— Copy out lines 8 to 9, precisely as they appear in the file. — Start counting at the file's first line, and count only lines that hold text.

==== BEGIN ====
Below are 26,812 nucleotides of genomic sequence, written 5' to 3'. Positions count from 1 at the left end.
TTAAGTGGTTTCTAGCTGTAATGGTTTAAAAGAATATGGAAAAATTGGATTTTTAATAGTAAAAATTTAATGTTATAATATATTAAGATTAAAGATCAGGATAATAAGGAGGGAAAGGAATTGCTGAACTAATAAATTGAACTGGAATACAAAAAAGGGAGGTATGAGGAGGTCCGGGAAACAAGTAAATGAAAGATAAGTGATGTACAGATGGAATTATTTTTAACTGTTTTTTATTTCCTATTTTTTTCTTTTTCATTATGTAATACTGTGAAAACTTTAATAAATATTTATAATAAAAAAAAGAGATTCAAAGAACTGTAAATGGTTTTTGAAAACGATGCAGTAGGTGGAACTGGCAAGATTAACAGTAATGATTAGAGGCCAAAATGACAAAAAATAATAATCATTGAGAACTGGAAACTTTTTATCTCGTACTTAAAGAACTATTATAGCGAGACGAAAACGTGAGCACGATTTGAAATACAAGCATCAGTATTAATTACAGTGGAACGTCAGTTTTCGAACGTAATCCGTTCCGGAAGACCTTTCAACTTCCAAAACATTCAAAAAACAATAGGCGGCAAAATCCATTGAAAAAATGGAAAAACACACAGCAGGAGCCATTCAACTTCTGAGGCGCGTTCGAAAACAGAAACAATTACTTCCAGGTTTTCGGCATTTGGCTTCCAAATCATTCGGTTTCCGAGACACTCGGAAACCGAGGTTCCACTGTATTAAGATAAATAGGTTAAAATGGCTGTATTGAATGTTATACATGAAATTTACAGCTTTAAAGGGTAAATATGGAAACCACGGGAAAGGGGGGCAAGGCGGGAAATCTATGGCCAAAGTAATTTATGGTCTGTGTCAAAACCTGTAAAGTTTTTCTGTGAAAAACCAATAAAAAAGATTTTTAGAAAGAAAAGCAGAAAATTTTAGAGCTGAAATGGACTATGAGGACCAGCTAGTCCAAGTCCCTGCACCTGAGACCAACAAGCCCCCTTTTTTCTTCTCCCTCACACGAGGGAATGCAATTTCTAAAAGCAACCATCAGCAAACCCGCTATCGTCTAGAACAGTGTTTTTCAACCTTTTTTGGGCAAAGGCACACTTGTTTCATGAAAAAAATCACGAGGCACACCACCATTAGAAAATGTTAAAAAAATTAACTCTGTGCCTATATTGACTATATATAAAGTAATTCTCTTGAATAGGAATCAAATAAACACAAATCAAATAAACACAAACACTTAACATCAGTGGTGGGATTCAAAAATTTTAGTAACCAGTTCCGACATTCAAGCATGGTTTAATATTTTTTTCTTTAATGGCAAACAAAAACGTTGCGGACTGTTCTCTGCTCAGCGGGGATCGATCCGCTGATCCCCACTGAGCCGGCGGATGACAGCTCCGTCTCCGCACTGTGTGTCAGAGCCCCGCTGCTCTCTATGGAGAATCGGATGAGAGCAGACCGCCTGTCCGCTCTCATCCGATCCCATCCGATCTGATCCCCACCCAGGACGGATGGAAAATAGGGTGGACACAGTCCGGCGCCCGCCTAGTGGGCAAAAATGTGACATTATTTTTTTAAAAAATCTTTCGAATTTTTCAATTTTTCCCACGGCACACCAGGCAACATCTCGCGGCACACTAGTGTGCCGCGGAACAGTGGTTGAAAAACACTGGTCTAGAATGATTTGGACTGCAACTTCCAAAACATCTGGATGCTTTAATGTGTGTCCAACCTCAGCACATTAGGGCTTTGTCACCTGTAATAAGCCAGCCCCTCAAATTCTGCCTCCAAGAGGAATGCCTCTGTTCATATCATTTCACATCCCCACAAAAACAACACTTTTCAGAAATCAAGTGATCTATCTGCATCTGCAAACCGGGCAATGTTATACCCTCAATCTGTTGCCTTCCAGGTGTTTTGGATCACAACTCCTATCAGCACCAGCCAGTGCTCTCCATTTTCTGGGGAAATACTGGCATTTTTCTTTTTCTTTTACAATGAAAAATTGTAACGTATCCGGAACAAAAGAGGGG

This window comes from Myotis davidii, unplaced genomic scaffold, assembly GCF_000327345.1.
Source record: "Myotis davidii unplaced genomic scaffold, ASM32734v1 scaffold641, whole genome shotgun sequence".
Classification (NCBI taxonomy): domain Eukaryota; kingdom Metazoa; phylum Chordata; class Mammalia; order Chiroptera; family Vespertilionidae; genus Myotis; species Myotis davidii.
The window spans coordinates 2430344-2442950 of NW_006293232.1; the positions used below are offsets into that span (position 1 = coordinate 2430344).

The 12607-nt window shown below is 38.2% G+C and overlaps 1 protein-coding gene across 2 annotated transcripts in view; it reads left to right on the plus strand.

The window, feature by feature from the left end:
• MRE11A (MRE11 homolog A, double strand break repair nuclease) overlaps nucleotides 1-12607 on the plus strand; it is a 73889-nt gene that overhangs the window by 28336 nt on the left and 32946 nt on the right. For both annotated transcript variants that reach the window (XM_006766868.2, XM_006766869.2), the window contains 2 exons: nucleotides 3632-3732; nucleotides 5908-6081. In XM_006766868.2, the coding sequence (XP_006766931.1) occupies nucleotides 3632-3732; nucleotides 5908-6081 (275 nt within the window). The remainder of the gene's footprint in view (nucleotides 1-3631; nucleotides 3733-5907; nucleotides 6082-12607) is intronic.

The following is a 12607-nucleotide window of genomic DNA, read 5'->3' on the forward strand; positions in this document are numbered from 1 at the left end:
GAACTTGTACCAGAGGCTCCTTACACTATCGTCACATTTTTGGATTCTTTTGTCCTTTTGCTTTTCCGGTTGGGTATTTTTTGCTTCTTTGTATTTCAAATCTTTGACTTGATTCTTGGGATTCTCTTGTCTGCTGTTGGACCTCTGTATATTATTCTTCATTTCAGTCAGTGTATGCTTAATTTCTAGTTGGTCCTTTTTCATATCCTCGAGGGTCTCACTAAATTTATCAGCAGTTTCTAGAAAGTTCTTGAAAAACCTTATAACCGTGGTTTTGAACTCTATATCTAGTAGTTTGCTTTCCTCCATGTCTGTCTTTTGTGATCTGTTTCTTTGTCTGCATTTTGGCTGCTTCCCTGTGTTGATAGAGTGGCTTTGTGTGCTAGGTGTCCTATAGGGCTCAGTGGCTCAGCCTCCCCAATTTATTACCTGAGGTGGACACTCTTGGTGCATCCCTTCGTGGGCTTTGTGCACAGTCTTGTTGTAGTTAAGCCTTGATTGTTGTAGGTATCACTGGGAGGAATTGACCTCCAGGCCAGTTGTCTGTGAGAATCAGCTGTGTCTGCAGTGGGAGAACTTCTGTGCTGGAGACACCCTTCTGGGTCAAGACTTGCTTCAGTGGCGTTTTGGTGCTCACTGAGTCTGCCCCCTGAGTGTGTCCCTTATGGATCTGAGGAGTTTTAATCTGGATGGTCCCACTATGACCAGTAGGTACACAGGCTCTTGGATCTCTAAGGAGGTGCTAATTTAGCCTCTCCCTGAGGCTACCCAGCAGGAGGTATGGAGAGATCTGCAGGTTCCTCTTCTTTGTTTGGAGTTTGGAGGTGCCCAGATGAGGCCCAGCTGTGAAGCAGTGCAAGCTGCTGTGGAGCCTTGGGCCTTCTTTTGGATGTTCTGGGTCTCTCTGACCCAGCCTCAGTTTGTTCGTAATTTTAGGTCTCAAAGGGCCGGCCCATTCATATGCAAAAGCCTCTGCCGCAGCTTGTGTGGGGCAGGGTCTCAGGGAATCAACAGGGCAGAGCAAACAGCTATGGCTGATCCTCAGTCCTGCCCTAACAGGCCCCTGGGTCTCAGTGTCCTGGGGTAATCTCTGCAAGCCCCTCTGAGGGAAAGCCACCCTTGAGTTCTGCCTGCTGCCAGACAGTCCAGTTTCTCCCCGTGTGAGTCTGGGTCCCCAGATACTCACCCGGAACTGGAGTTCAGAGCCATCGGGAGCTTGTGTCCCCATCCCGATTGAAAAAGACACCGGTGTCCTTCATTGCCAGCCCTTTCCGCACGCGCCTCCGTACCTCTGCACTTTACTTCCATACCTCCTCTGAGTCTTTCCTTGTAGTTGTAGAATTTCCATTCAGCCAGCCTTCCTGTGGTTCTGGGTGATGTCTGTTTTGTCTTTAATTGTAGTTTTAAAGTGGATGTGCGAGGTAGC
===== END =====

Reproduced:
The window, feature by feature from the left end:
• MRE11A (MRE11 homolog A, double strand break repair nuclease) overlaps nucleotides 1-12607 on the plus strand; it is a 73889-nt gene that overhangs the window by 28336 nt on the left and 32946 nt on the right. For both annotated transcript variants that reach the window (XM_006766868.2, XM_006766869.2), the window contains 2 exons: nucleotides 3632-3732; nucleotides 5908-6081. In XM_006766868.2, the coding sequence (XP_006766931.1) occupies nucleotides 3632-3732; nucleotides 5908-6081 (275 nt within the window). The remainder of the gene's footprint in view (nucleotides 1-3631; nucleotides 3733-5907; nucleotides 6082-12607) is intronic.